Now faith is the substance of things hoped for,
the evidence of things not seen.
–Hebrews 11:1, KJV
Our sunroom is closed for the season. It is really an enclosed threeseason porch, and now is the grim and grey fourth season. Throughout the long Michigan winter, the sunroom sits behind our house like a pleasant thought tucked in the back of our minds. The room itself is frigid cold, but it holds memories of warmer months. Just ask our cat Miles, who spends most of his waking hours–and a fair number of his sleeping ones–in the sunroom during the spring, summer, and fall. There are three bird feeders in the back yard, making these windows the feline equivalent of an IMA X theater in the warmer months. In the winter, Miles sits for hours by the sliding door to the porch, longing for spring and the coming of birds, staring at the snowfilled yard the best he can and pawing sadly at the cold glass.
In one corner of the sunroom stands a lonely crib, complete with a bare, vinyl-covered mattress. Like the rest of the house, the crib is waiting for our daughter, Anya, whom we have not yet met but hope to adopt from Nepal some time this summer. We have been in the adoption process for well over a year now, considerably longer than Anya has been alive–if she has been born at all. In that time I have experienced hope in very different ways. Sometimes it is tucked away somewhere in the back of my mind, a sunny certainty held in reserve. At other times, I am transfixed by longing and catch myself staring at the book I am supposed to be reading or the paper I am supposed to be grading as if it were a field of snow. During these moments, hope is like a lonely room surrounded by the cold.
At the time I am writing, the Christian church is passing between its two great seasons of waiting. Advent and Lent are the cold snaps on the Christian calendar, the periods of bleak anticipation before the mighty thaws of Christmas and Easter. These two times of waiting have always seemed to me the most intuitive phases of the liturgical year: some human beings have little experience or facility with joy, but everyone knows what it means to yearn. In the past year, Advent and Lent have given me a vocabulary with which to long for my daughter, a spiritual way to look at the hollow crib in our sunless sunroom. Anya received her first Christmas presents this year–a stuffed animal, a children’s book–but I tend to think of them as Advent presents. They have not yet been received, after all. My wife and I look at them and try to imagine a little girl’s hands around them. They seem more like vague promises than actual presents.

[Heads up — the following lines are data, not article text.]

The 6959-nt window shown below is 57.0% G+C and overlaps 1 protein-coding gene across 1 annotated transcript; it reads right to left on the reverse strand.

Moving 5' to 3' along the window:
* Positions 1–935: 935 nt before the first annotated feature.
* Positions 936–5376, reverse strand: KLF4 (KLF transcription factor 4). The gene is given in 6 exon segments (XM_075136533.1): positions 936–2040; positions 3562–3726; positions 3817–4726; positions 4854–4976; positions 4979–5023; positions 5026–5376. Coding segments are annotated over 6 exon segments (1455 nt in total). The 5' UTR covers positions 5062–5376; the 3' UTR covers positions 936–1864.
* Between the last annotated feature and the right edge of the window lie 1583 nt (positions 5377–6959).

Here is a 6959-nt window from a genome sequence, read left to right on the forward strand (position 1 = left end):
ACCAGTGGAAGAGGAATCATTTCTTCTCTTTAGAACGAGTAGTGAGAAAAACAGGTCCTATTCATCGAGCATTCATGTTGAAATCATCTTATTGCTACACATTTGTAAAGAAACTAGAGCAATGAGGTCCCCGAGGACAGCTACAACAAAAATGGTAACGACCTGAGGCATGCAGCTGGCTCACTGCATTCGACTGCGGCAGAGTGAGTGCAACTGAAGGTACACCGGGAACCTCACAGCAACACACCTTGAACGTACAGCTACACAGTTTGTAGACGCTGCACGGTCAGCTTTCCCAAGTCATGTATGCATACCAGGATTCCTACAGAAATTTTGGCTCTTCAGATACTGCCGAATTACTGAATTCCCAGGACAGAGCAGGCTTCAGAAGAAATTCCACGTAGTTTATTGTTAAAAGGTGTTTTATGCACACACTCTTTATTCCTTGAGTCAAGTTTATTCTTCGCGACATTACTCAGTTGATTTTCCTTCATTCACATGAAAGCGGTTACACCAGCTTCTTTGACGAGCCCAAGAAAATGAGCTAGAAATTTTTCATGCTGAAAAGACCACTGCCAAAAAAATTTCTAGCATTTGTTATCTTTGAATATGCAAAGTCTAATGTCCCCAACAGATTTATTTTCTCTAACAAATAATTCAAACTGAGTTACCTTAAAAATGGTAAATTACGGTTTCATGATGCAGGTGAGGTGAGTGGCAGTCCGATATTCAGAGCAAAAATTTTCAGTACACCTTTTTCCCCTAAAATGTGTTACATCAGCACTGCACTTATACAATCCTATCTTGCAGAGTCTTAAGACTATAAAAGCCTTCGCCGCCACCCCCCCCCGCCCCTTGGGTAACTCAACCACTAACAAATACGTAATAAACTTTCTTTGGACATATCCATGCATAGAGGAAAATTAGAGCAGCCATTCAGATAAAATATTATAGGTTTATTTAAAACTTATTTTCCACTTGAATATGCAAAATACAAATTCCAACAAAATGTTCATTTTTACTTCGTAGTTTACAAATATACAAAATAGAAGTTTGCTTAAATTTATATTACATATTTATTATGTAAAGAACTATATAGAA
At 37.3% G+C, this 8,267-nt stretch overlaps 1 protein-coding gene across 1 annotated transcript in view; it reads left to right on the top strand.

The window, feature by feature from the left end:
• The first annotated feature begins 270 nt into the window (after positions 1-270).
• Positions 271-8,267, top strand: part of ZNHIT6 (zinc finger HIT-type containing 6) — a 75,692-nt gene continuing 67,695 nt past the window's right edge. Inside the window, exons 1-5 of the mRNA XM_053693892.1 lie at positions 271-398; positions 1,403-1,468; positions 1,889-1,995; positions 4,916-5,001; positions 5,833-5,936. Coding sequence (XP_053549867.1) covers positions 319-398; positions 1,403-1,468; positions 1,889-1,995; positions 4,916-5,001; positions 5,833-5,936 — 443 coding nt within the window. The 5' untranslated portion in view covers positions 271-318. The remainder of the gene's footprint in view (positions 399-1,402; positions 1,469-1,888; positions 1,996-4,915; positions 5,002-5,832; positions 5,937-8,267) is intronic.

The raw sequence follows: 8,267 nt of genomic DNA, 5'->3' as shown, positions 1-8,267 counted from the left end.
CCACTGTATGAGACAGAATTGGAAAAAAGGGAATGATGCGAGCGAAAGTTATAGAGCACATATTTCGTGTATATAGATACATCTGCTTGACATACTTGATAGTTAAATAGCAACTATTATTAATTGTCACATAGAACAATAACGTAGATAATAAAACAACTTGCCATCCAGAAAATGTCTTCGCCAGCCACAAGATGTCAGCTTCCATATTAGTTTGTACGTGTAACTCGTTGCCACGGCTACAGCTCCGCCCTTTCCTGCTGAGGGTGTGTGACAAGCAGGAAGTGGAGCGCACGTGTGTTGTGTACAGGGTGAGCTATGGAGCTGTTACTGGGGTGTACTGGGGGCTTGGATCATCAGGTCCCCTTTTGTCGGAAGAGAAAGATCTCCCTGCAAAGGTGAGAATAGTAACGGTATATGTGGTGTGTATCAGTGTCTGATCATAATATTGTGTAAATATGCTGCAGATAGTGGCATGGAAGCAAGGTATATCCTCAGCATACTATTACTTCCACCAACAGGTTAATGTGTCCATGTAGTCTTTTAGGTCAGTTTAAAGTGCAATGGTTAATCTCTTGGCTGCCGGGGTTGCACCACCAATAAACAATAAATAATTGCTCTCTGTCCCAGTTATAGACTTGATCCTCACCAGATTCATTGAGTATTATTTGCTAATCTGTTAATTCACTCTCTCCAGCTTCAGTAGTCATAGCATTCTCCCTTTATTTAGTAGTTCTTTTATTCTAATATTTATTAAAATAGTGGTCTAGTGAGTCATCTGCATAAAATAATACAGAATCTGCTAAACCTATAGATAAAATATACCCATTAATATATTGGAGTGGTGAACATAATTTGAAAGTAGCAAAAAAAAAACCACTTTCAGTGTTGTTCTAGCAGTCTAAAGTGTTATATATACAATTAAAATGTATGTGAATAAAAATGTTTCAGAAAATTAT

But if the Christian church has offered a liturgical equivalent of the empty crib, of bleak seasons of waiting, it has not neglected the other form of hope, those brief moments of sunny certainty. Into its seasons of waiting, the church has tucked two Sundays of surprising joy. The fourth Sunday in Lent is called Laetare Sunday. Laetare is Latin for “rejoice”; it is the first word of the introit assigned to this day in traditional church liturgy. In Catholic churches, Laetare Sunday is vividly proclaimed by the rosecolored vestments of the priests, in contrast to the somber purple worn throughout Lent. In some circles, Laetare Sunday is known–more poignantly–as “Rose Sunday.” It is a breath of spring amidst the dread chill of Lent: flowers temporarily reappear on the altar; lively songs are sung; Lenten practices such as fasting are suspended for the day.
Laetare Sunday has a counterpart in the third Sunday of Advent, called Gaudate Sunday (gaudate being yet another Latin word for “rejoice” and the first word of the traditional introit for this day). On this Sunday, too, priests wear rose vestments. Even in Protestant churches, the day is marked by the single rose-colored candle in Advent wreaths. Set against the solemn hope of Lent and Advent, these two Sundays are statements of something even deeper, stronger, and more joyful than hope: faith. They announce with certainty the promise of the season: that the bare manger will soon hold a savior, that the tomb will soon be empty. That the vacant crib will soon hold a living, breathing daughter.
The most beautiful Advent present given to Anya this year is really a gaudate present. It is a tiny sweater handknit by my wife, Anya’s very first piece of clothing. My wife finished it while we were watching a movie on the couch one night, and she gently handed it over to me for inspection. I hefted it and found it heavy with hope. Like the crib, the sweater is hollow, but it is gaudate hollow–an emptiness full of promise. (It just happens to be rose colored.) The sweater approximates the size and shape of Anya’s little torso, and I automatically imagined it filled with a baby as it lay spread-eagled across my upturned palms. To my surprise, I was actually afraid to move it too suddenly.
The substance of things hoped for.
The evidence of things not seen.
Faith is a hollow sweater.